The “Russian village” is legendary place in Karlovy Vary. There were many scandals connected with this place, as the owner cut down relict Slavkov Forest. In 2010, the owner changed and Russian-language media in Czech modestly wrote: “Now land has been passed into the hands of VikaS Trade, s.r.o., which is owned by the 74-year-old Muscovite Alla Smirnova registered in the “Russian village”.  80-year-old Alla Smirnova is the wife of Conrad Smirnov, KGB Chairman Yuri Andropov assistant. And her sons worked for a long time in team with Sergei Stepashin (director of the FSB, the Interior Ministry, the chairman of the Chamber of Accounts), engaged in the official Putin residence renovating in the early 2000s.

Ukraine

Several current and former deputies of the Verkhovna Rada of Ukraine from the Party of Regions were detected In Karlovy Vary: Igor Sharov owns 4 apartments in Prague and Karlovy Vary, Vladimir Oleynik, who is wanted in Ukraine as well as Yuri Voropaev, Irina Berezhnaya.

Volodymyr Kozak, ex-Party of Regions MP and ex-Minister of Infrastructure of Ukraine has an apartment In Prague.

Sergey Kharchuk, the deputy of Kiev city council from the “Self-Help” faction, owns an apartment in Karlovy Vary. However, he has not indicated ownership of the Czech company in his declaration.

Former Prosecutor of the Crimea Republic Vyacheslav Pavlov resigned at the beginning of the annexation and bought a stake in the Czech company in March 2015, which owns the hotel “Saint Michael” in the suburb of Karlovy Vary.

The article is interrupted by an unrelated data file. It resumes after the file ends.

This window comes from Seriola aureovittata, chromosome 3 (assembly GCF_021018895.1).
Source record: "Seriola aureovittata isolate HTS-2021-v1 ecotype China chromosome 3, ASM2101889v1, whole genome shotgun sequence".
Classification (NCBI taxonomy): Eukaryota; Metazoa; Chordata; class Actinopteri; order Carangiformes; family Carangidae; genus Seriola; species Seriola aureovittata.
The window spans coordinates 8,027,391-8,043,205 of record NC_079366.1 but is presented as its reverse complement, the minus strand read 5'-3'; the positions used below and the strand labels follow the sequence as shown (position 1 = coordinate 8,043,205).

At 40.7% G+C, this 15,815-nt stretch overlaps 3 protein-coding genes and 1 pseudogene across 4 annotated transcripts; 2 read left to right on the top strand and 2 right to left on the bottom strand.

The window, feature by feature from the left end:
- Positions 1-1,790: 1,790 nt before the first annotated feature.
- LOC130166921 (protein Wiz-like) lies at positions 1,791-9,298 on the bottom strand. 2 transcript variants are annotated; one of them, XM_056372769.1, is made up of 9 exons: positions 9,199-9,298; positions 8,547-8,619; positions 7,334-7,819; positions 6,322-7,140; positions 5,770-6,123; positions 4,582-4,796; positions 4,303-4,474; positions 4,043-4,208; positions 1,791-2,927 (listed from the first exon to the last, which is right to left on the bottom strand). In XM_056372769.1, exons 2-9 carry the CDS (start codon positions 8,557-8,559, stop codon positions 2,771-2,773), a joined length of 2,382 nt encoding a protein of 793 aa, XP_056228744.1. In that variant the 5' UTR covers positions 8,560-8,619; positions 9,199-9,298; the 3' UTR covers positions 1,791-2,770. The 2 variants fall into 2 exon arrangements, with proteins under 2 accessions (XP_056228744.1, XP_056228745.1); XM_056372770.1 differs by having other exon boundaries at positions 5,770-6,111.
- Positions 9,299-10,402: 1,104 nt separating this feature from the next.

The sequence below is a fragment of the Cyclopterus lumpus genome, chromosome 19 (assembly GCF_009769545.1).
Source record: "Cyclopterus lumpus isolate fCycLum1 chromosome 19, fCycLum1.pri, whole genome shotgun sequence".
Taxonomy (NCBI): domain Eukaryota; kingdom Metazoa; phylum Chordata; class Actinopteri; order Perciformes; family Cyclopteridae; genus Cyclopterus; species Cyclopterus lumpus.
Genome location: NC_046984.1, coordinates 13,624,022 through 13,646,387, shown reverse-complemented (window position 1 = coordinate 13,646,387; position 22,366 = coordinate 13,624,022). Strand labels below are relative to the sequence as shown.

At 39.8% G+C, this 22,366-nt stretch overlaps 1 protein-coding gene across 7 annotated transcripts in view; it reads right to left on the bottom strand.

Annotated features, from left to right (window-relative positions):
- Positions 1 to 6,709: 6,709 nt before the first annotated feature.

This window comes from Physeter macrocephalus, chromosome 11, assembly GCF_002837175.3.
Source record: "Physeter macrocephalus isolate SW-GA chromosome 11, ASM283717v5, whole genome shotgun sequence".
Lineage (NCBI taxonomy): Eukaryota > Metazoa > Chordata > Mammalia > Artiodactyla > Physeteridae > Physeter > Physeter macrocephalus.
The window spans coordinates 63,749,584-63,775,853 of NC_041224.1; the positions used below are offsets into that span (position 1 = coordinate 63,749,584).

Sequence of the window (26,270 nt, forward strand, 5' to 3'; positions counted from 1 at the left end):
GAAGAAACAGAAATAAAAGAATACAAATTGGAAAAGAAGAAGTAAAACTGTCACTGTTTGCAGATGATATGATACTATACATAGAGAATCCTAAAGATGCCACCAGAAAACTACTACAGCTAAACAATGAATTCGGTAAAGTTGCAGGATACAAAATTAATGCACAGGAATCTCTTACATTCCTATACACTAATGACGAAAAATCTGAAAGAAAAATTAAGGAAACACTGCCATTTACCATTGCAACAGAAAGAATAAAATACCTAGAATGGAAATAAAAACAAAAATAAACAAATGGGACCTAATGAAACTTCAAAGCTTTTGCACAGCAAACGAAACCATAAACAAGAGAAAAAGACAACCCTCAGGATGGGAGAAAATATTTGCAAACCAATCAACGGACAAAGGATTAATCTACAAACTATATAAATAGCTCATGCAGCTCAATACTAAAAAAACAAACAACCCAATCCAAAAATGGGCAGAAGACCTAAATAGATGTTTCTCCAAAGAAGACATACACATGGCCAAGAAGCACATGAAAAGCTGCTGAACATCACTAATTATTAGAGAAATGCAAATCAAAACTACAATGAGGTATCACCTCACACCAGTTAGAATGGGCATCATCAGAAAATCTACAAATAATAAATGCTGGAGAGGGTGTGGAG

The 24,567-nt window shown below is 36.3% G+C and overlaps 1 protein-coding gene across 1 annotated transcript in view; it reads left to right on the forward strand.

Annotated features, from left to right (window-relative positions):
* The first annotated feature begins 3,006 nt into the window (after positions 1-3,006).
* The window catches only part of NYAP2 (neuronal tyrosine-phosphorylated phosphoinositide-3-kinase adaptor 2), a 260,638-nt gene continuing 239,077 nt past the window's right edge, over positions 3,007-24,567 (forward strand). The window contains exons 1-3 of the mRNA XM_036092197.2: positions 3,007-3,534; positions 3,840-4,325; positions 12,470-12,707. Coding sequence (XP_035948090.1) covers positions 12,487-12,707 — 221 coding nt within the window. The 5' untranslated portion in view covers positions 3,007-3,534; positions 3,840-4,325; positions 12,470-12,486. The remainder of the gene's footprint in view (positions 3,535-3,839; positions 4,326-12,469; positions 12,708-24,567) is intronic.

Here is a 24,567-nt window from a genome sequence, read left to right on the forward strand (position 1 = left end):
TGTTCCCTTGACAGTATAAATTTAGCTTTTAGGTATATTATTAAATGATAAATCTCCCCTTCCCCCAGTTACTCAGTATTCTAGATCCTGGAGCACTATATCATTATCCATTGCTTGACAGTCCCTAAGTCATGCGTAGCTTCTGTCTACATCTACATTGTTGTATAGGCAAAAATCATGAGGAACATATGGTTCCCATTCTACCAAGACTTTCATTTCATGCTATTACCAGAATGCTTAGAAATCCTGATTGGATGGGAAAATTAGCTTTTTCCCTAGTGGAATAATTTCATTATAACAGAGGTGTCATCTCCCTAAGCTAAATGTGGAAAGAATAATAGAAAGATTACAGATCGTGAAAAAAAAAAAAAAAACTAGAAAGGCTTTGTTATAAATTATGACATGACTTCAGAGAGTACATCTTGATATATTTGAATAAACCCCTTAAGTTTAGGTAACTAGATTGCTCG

Azerbaijan

Azerbaijani elite have a long history of settling in Karlovy Vary. Even in 2012, OCCRP wrote about the diaspora’s assets in this city. A house that formerly belonged to the youngest daughter of Azerbaijan President Ilham Aliyev is now owned by Mahir Rafiev – the chief of the Main Department of taxpayer service of the Azerbaijan Taxes Ministry.

Arif Pashayev, the father of Ilham Aliyev’s wife, owns an apartment and hotels in Karlovy Vary.

There are Apartments in Karlovy Vary owned by the Pashazadeh brothers. Allahshukur Pashazadeh is Grand Mufti of the Caucasus, Javanshir Pashazadeh is Azerbaijani MP since 2005. He is a member of the Standing Committee on Human Rights.

The Aliyev brothers own apartments in Karlovy Vary. Adil Aliyev is a member of parliament since 2005, Muarram Aliyev is Presidential Adviser on Defence of Azerbaijan.

Kazakhstan

Relatives of the President of Kazakhstan, Nursultan Nazarbayev, put down roots in Karlovy Vary long ago. Kairat Boranbaev and Zelina Katranova own assets. According to publications in the media, Nazarbayev has repeatedly taken vacations in Karlovy Vary. Nazarbayev invited Leonid Kuchma to rest at the villa “Ahlan” after the “Orange Revolution”